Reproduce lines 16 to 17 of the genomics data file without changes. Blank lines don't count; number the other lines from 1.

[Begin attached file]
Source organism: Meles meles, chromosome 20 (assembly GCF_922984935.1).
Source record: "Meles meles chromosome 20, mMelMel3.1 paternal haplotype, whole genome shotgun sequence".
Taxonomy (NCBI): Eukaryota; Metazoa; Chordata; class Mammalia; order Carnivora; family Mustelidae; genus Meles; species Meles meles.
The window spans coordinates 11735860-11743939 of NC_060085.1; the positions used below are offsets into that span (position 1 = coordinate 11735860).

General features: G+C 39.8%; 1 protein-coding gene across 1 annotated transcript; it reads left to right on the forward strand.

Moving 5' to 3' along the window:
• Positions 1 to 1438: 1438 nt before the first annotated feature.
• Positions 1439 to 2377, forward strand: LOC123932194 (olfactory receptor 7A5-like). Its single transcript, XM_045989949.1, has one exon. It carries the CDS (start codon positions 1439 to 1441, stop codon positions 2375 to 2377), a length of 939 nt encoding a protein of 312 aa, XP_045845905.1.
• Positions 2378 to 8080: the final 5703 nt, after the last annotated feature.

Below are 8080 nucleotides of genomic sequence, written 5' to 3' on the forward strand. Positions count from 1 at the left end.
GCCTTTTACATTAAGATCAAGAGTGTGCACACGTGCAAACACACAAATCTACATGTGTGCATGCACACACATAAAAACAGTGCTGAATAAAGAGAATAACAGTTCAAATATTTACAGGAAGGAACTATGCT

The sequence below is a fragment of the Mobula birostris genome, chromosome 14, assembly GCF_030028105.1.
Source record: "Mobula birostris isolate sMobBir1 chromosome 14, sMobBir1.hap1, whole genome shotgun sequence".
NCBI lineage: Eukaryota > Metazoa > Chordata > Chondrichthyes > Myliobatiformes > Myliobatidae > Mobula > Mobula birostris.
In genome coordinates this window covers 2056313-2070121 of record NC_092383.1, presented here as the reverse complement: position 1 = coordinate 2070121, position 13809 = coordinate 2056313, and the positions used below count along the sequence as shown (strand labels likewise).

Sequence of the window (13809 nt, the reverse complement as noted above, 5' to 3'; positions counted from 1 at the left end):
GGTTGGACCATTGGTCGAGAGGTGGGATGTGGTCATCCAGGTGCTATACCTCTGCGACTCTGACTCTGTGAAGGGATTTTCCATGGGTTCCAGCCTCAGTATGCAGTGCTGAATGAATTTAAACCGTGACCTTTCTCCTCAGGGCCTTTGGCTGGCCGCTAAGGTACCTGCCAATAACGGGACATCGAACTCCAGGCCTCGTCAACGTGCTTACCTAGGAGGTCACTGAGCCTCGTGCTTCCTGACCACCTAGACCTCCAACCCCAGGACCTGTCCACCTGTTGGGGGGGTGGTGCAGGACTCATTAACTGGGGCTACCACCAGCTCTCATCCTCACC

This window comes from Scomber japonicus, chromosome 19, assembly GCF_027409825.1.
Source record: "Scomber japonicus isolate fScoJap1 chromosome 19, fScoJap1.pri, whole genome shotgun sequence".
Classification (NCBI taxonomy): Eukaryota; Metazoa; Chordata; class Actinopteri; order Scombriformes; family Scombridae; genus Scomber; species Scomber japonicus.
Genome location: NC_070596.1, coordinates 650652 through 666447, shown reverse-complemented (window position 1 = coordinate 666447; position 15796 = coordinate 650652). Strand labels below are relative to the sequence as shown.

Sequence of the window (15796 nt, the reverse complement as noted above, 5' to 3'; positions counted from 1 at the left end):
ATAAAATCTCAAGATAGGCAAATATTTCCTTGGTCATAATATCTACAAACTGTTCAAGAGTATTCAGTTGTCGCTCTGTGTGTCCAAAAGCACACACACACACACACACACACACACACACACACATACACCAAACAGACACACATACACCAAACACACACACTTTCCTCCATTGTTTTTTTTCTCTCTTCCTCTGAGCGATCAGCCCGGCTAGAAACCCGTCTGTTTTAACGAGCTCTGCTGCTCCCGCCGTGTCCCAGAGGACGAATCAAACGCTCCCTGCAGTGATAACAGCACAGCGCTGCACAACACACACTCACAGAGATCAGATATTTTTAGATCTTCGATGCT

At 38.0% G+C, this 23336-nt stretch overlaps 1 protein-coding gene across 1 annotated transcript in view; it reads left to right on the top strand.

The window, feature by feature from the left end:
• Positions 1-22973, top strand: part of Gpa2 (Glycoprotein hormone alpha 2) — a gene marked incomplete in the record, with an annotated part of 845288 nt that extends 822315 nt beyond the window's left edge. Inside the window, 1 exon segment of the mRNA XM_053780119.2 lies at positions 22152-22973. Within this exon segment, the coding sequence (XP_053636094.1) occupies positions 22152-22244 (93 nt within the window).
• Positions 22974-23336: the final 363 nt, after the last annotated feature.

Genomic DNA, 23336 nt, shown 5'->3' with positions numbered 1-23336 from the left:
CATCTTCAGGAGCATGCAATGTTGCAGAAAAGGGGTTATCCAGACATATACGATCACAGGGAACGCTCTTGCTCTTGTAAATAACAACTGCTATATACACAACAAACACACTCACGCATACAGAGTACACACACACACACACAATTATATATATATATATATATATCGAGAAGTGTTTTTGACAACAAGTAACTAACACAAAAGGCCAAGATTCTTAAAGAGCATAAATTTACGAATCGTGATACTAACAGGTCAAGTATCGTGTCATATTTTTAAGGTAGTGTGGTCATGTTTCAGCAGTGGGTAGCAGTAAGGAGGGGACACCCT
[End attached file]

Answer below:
Sequence of the window (13809 nt, the reverse complement as noted above, 5' to 3'; positions counted from 1 at the left end):
GGTTGGACCATTGGTCGAGAGGTGGGATGTGGTCATCCAGGTGCTATACCTCTGCGACTCTGACTCTGTGAAGGGATTTTCCATGGGTTCCAGCCTCAGTATGCAGTGCTGAATGAATTTAAACCGTGACCTTTCTCCTCAGGGCCTTTGGCTGGCCGCTAAGGTACCTGCCAATAACGGGACATCGAACTCCAGGCCTCGTCAACGTGCTTACCTAGGAGGTCACTGAGCCTCGTGCTTCCTGACCACCTAGACCTCCAACCCCAGGACCTGTCCACCTGTTGGGGGGGTGGTGCAGGACTCATTAACTGGGGCTACCACCAGCTCTCATCCTCACC